RSS 0.91 is the simplest of the bunch and is still rather popular. Everything sits within an <rss> element, which identifies its version and contains a single <channel> element. Several required tags (title, link, description, language and image) are followed by one or more <item> elements. Each item has its own title, link and description. For example, here is a simple RSS feed from my Weblog:
<?xml version="1.0" encoding="utf-8"?> <!DOCTYPE rss PUBLIC "-//Netscape Communications//DTD RSS 0.91//EN" "http://my.netscape.com/publish/formats/rss-0.91.dtd"> <rss version="0.91"> <channel> <title>Altneuland</title> <link>http://altneuland.lerner.co.il/</link> <description>Reuven's Weblog</description> <item> <title>Independence Day</title> <link>http://altneuland.lerner.co.il//40</link> </item> <item> <title>Linux desktops for the masses? Ha!</title> <link>http://altneuland.lerner.co.il//39</link> </item> </channel> </rss>
If you examine the above RSS feed, you can see it does not conform to the RSS 0.91 specification I described previously. Specifically, it lacks the required language and image elements within channel, and it lacks a description element within each item. Unfortunately, this comes as no surprise; as was the case with HTML in its earliest years, software authors often cut corners, producing output that was good enough for most purposes. And indeed, COREBlog (which, as of this writing, I am using to produce my Weblog) seems to have cut such a corner, producing a usable, but substandard, RSS 0.91 feed.
Practical Task Scheduling Deployment
July 20, 2016 12:00 pm CDT
One of the best things about the UNIX environment (aside from being stable and efficient) is the vast array of software tools available to help you do your job. Traditionally, a UNIX tool does only one thing, but does that one thing very well. For example, grep is very easy to use and can search vast amounts of data quickly. The find tool can find a particular file or files based on all kinds of criteria. It's pretty easy to string these tools together to build even more powerful tools, such as a tool that finds all of the .log files in the /home directory and searches each one for a particular entry. This erector-set mentality allows UNIX system administrators to seem to always have the right tool for the job.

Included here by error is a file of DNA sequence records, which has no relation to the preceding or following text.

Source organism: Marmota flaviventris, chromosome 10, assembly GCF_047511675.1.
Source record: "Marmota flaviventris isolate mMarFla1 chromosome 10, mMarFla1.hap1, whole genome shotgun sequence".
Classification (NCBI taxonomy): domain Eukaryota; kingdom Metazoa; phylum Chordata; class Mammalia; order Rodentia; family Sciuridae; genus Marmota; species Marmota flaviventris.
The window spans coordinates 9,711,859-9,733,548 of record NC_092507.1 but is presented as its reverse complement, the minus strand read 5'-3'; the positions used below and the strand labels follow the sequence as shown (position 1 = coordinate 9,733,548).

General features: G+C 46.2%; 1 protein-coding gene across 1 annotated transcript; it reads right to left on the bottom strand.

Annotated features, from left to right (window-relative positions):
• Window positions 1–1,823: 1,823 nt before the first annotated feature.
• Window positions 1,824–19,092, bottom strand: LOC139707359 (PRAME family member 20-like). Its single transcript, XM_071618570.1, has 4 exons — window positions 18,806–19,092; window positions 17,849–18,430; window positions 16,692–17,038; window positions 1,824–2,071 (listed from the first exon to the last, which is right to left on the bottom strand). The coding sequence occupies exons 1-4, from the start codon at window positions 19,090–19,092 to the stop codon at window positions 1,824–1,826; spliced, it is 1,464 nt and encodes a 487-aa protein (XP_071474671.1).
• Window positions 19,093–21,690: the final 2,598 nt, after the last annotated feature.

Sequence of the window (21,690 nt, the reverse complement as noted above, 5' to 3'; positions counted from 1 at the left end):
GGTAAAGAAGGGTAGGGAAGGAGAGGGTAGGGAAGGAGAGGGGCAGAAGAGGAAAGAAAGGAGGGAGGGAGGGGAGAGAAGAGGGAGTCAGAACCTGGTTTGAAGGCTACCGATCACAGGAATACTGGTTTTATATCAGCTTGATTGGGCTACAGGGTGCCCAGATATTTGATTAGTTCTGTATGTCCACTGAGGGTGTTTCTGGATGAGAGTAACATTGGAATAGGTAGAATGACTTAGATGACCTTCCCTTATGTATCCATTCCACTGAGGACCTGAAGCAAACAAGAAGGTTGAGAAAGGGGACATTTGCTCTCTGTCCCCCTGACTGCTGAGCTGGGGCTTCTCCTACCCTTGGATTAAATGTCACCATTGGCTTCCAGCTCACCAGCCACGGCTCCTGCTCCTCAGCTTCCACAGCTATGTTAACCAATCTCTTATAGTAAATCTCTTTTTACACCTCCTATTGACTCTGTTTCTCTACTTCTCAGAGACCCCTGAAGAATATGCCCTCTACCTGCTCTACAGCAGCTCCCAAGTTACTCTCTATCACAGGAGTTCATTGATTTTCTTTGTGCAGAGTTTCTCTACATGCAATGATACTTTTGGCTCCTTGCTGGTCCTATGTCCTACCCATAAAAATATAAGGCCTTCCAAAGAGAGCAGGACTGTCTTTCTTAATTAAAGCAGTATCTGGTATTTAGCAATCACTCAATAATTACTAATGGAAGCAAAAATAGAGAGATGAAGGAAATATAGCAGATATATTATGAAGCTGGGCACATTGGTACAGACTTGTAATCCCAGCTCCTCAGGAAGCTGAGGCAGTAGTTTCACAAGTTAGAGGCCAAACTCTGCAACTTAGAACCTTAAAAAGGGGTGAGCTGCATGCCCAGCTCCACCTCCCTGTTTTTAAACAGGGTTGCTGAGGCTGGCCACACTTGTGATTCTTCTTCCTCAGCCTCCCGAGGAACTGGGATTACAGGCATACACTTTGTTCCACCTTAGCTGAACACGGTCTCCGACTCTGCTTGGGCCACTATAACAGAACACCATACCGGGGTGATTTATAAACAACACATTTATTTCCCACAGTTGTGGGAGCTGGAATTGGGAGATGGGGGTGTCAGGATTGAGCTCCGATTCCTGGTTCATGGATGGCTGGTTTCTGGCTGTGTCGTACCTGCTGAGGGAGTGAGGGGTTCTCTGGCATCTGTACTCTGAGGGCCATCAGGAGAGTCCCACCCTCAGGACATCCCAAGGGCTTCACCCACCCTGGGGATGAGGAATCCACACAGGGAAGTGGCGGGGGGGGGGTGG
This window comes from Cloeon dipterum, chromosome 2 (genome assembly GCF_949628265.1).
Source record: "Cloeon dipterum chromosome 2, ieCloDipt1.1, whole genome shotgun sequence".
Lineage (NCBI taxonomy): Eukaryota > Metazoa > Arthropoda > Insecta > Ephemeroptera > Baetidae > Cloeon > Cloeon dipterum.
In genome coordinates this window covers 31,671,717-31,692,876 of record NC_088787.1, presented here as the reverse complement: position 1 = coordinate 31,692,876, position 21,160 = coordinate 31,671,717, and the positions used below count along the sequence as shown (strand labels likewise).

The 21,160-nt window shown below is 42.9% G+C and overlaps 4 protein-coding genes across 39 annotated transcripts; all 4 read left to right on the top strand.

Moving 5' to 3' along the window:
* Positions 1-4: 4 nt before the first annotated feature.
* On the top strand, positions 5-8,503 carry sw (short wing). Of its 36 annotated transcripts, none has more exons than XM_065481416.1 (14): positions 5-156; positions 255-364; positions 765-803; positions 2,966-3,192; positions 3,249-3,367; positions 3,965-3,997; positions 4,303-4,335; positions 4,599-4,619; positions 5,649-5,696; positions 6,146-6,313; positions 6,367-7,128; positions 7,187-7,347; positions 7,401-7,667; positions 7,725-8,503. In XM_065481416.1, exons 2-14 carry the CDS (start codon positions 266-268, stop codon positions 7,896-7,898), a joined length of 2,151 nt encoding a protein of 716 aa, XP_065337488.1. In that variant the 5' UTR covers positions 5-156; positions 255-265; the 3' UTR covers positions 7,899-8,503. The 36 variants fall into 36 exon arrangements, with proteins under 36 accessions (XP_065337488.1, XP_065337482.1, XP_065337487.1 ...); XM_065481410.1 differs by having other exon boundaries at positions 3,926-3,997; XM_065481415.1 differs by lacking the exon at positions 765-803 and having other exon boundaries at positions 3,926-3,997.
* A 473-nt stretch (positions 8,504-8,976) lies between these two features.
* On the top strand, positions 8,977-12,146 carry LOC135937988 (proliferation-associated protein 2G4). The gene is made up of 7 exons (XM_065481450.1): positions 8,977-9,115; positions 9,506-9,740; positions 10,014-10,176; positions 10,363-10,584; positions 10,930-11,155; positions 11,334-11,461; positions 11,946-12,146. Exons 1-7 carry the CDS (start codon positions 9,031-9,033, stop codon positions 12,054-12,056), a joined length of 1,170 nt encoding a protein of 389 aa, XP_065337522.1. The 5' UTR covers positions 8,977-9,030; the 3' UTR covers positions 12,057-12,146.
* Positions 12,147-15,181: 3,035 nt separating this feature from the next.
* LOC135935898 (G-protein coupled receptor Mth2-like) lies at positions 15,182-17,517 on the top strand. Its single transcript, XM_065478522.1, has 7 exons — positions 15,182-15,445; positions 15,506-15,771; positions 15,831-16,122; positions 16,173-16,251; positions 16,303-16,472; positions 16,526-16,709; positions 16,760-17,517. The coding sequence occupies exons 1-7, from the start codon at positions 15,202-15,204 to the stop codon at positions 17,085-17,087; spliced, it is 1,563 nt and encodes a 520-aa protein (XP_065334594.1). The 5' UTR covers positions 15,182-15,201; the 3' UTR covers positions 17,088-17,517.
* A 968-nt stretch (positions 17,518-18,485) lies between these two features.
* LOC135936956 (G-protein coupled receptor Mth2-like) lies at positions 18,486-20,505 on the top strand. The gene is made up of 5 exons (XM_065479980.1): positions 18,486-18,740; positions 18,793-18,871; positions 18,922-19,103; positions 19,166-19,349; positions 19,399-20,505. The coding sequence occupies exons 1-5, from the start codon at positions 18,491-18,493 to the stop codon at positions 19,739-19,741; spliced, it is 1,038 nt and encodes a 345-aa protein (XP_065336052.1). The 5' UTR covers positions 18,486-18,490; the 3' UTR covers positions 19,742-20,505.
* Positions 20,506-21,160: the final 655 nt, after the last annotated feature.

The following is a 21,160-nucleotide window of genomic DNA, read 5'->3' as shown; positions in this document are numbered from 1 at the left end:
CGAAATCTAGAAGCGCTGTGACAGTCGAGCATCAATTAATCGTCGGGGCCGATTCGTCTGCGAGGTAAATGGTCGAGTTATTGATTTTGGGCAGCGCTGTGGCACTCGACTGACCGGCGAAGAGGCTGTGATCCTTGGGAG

Cron traditionally has been considered another such a tool for job scheduling, but is it enough? This webinar considers that very question. The first part builds on a previous Geek Guide, Beyond Cron, and briefly describes how to know when it might be time to consider upgrading your job scheduling infrastructure. The second part presents an actual planning and implementation framework.
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With all the industry talk about the benefits of Linux on Power and all the performance advantages offered by its open architecture, you may be considering a move in that direction. If you are thinking about analytics, big data and cloud computing, you would be right to evaluate Power. The idea of using commodity x86 hardware and replacing it every three years is an outdated cost model. It doesn’t consider the total cost of ownership, and it doesn’t consider the advantage of real processing power, high-availability and multithreading like a demon.
This ebook takes a look at some of the practical applications of the Linux on Power platform and ways you might bring all the performance power of this open architecture to bear for your organization. There are no smoke and mirrors here—just hard, cold, empirical evidence provided by independent sources. I also consider some innovative ways Linux on Power will be used in the future.Get the Guide